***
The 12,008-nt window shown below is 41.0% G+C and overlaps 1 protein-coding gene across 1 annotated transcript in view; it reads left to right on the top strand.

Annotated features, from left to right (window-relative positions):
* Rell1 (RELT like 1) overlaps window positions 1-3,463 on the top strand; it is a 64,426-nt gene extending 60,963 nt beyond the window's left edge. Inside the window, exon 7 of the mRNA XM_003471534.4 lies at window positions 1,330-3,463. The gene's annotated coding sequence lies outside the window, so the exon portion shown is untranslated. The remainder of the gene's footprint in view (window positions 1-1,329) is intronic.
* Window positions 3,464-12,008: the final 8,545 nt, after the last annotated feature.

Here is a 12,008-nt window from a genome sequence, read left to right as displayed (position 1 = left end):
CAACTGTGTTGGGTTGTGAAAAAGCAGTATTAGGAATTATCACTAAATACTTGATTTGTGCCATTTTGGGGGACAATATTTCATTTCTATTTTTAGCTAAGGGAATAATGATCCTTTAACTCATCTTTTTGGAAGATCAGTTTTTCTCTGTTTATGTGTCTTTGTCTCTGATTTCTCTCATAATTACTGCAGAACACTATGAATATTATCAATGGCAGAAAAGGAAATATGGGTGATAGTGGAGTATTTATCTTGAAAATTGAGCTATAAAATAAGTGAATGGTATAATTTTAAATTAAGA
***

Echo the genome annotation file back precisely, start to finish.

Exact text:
The 12,008-nt window shown below is 41.0% G+C and overlaps 1 protein-coding gene across 1 annotated transcript in view; it reads left to right on the top strand.

Annotated features, from left to right (window-relative positions):
* Rell1 (RELT like 1) overlaps window positions 1-3,463 on the top strand; it is a 64,426-nt gene extending 60,963 nt beyond the window's left edge. Inside the window, exon 7 of the mRNA XM_003471534.4 lies at window positions 1,330-3,463. The gene's annotated coding sequence lies outside the window, so the exon portion shown is untranslated. The remainder of the gene's footprint in view (window positions 1-1,329) is intronic.
* Window positions 3,464-12,008: the final 8,545 nt, after the last annotated feature.

Here is a 12,008-nt window from a genome sequence, read left to right as displayed (position 1 = left end):
CAACTGTGTTGGGTTGTGAAAAAGCAGTATTAGGAATTATCACTAAATACTTGATTTGTGCCATTTTGGGGGACAATATTTCATTTCTATTTTTAGCTAAGGGAATAATGATCCTTTAACTCATCTTTTTGGAAGATCAGTTTTTCTCTGTTTATGTGTCTTTGTCTCTGATTTCTCTCATAATTACTGCAGAACACTATGAATATTATCAATGGCAGAAAAGGAAATATGGGTGATAGTGGAGTATTTATCTTGAAAATTGAGCTATAAAATAAGTGAATGGTATAATTTTAAATTAAGA